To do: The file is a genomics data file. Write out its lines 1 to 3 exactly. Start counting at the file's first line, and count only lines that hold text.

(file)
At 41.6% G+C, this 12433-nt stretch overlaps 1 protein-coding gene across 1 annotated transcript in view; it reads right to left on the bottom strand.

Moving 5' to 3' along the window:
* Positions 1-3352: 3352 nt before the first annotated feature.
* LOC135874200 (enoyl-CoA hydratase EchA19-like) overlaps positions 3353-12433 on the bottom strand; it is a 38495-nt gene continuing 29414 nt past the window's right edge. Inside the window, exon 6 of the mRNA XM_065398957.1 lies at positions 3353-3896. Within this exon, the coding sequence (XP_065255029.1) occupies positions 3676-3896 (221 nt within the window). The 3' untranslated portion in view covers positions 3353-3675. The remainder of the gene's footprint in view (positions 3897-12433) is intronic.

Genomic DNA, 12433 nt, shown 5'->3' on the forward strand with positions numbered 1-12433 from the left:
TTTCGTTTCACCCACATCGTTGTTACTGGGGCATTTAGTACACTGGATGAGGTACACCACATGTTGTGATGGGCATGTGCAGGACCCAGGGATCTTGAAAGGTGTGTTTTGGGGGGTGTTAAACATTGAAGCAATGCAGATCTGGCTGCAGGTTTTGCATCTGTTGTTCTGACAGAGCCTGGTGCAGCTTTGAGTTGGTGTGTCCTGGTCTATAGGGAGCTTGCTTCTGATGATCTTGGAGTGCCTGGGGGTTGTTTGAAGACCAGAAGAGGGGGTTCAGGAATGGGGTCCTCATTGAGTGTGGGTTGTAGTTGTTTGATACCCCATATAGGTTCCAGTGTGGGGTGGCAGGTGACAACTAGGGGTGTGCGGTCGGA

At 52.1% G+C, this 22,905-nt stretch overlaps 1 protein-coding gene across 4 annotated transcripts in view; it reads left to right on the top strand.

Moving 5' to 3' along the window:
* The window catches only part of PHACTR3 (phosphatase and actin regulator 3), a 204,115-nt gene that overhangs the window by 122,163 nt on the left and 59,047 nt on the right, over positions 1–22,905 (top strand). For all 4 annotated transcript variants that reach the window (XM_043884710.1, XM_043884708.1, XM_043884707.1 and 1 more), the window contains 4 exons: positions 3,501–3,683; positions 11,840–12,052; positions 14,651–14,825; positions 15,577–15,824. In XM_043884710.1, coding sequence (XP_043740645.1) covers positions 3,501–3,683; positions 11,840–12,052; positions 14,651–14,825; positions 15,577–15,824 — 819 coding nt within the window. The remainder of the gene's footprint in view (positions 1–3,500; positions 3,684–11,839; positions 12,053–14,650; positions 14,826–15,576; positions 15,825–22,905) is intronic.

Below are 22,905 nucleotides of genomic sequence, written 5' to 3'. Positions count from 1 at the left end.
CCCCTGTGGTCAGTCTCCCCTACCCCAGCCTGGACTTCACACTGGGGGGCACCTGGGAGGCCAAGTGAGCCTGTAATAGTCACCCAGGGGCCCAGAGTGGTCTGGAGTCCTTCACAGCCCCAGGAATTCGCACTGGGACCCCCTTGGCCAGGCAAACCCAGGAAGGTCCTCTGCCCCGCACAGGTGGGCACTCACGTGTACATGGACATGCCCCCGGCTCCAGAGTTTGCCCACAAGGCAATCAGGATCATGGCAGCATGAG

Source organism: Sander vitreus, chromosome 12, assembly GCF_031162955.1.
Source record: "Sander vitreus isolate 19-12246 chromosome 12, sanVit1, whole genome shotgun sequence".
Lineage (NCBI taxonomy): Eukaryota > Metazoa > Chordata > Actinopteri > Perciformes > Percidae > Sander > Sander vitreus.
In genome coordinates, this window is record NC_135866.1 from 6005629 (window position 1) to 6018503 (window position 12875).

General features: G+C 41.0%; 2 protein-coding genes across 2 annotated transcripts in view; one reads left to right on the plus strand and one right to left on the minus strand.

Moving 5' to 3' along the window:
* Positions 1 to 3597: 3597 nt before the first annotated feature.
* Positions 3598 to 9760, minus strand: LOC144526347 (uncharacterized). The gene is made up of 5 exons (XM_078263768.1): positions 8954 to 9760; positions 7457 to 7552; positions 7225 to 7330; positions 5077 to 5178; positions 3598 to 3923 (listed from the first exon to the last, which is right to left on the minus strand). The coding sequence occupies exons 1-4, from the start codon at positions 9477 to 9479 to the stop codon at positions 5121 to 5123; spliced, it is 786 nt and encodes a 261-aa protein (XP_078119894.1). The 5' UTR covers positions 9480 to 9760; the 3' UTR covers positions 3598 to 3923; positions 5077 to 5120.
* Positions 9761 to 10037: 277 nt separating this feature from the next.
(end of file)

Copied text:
At 41.6% G+C, this 12433-nt stretch overlaps 1 protein-coding gene across 1 annotated transcript in view; it reads right to left on the bottom strand.

Moving 5' to 3' along the window:
* Positions 1-3352: 3352 nt before the first annotated feature.